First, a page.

The Division of Labour: What will he expect of me?

I’ve been thinking about this quite a lot, off and on. I have a big question. But first, the background. David and I have been married for nearly 8 years. When you’re experiencing marriage for the second – or third – time, you bring some wisdom with you. One of the things we both knew was that we would need to negotiate the division of labour (and capital) around the house. A lawyer and a bureaucrat.  Imagine the negotiation! We came to several basic decisions:

  1. We would have a joint bank account for shared expenses, and we’d each have our own accounts as well.
    • We would each deposit a set amount to the joint account each month.
    • The term “shared expense” was not narrowly defined; it’s something we agreed we’d each decide for ourselves when paying for something whether or not it should be on the shared or individual accounts because we both knew we’d both err in the favour of their own account more often than not.
  2. Our contributions to the joint account would be determined as a percentage based on the relative income to reflect our relative ability to contribute. In other words, I’d contribute x% of the total and he’d contribute y% of the total.
    • Each year we’d review whether or not there needed to be a change in the contribution formula.
  3. Contributions in kind: There would be an equal division of household chores and responsibilities.
    • We would decide, as life unfolded, who would do what. For example, I loved to cook so I volunteered to do most of the cooking. David likes to eat gourmet meals, so he volunteered to do most of the clean-up. This way he can relax or do whatever he wants while I’m cooking and I can do the same while he’s cleaning up. We’d shop for food together. Works for us.
    • As the non-repeating chores came up, one of us would just jump in and offer to do something or ask the other if s/he’d mind doing something. Always keeping principles of equity in mind. Works for us.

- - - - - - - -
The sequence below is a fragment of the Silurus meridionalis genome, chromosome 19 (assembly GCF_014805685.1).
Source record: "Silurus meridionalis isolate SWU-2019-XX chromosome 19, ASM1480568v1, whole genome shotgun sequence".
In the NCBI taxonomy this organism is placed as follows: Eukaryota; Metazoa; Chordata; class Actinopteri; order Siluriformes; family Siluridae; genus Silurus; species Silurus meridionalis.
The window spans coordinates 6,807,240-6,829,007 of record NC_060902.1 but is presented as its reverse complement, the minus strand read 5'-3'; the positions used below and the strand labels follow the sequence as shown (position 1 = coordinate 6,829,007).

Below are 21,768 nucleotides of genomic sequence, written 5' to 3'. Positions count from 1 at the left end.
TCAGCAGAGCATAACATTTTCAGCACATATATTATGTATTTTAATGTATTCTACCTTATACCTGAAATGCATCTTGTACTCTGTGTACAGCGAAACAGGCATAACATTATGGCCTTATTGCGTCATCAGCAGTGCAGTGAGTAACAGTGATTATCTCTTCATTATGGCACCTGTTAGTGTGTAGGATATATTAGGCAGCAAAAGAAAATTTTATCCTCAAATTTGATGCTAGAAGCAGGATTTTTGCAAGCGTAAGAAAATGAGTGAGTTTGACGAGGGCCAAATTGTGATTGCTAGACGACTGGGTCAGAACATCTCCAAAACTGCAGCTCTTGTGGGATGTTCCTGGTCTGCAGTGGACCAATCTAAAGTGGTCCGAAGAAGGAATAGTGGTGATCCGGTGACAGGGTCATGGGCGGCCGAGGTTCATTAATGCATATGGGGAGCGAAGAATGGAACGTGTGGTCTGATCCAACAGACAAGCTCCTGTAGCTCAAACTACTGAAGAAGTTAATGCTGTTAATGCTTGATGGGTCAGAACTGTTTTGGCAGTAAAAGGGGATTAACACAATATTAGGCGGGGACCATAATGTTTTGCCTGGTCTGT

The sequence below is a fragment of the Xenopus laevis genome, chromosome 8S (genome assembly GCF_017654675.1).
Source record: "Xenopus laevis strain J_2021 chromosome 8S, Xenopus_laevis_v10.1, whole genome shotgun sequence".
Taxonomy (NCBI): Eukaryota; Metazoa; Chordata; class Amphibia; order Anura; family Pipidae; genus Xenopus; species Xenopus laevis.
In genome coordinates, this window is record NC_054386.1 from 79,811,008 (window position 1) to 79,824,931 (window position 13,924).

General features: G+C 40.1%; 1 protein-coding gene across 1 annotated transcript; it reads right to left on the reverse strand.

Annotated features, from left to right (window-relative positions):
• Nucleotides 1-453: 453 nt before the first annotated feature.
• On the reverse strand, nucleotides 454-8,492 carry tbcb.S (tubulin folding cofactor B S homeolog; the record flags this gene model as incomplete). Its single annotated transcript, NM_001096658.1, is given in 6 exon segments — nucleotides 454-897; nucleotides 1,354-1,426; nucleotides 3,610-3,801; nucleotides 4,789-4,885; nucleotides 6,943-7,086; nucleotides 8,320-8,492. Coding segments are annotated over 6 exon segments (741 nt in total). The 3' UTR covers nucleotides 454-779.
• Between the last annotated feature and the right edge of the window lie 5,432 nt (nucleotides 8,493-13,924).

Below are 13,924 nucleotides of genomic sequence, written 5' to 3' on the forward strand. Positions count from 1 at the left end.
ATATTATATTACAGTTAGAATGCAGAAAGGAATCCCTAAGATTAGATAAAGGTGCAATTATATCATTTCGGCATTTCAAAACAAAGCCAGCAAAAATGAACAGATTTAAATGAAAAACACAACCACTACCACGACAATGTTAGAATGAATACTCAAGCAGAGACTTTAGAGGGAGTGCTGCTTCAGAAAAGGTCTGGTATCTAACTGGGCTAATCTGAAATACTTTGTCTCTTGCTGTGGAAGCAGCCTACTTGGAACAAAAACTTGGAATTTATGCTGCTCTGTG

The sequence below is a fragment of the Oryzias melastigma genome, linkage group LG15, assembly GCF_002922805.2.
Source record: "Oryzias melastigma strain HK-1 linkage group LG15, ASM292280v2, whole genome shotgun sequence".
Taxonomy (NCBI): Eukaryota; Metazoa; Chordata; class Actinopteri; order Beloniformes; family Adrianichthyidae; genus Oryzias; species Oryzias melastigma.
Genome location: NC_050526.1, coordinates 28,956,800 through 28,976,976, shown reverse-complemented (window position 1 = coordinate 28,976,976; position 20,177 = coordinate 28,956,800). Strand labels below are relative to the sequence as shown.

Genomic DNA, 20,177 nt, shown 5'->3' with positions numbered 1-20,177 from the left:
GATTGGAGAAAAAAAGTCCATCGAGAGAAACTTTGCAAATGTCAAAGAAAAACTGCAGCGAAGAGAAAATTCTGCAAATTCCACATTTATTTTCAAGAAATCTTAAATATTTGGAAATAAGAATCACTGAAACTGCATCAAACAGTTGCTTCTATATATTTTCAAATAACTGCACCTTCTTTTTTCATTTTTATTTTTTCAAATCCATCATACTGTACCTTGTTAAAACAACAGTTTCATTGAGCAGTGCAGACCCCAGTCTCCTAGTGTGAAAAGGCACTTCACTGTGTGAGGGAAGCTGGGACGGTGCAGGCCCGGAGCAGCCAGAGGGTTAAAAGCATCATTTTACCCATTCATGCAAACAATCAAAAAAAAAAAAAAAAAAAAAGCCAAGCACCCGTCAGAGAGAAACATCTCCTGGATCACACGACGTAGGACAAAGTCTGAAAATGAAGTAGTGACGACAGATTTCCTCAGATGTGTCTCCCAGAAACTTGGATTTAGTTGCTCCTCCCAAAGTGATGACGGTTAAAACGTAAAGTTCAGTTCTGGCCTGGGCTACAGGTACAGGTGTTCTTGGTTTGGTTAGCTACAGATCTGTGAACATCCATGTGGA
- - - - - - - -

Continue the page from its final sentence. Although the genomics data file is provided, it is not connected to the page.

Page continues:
And now I get to what’s been troubling me. We came to this agreement based on the realities of both of us having jobs that were often stressful and pressured. We left home at the same together – actually together – most days, and most days he picked me up from work and we ran errands together on our way home. He’d rest from a tiring day by watching the news and doing some work on his laptop (yes, he’s a lawyer) and I’d rest by immersing myself in the bliss of preparing a great meal. We’d eat together. Then he’d let the lulling repetition of cleaning up relax him and I’d be listening to music and working on my laptop. It has worked well, and there have only been rare occasions when either one of us didn’t feel that they other did more than their share.

When I retire, the realities change. He will still have a work life that involves a lot of stress and long hours. I will not necessarily have a work life at all; and I’m guessing that in the end I’ll have a little work life doing the things I enjoy most and mostly a leisure or free to do/give what I want life. Is it not fair, then, for me to take on more of the household chores to lighten his load and achieve better balance in stress levels? Would that not be the equitable thing to do?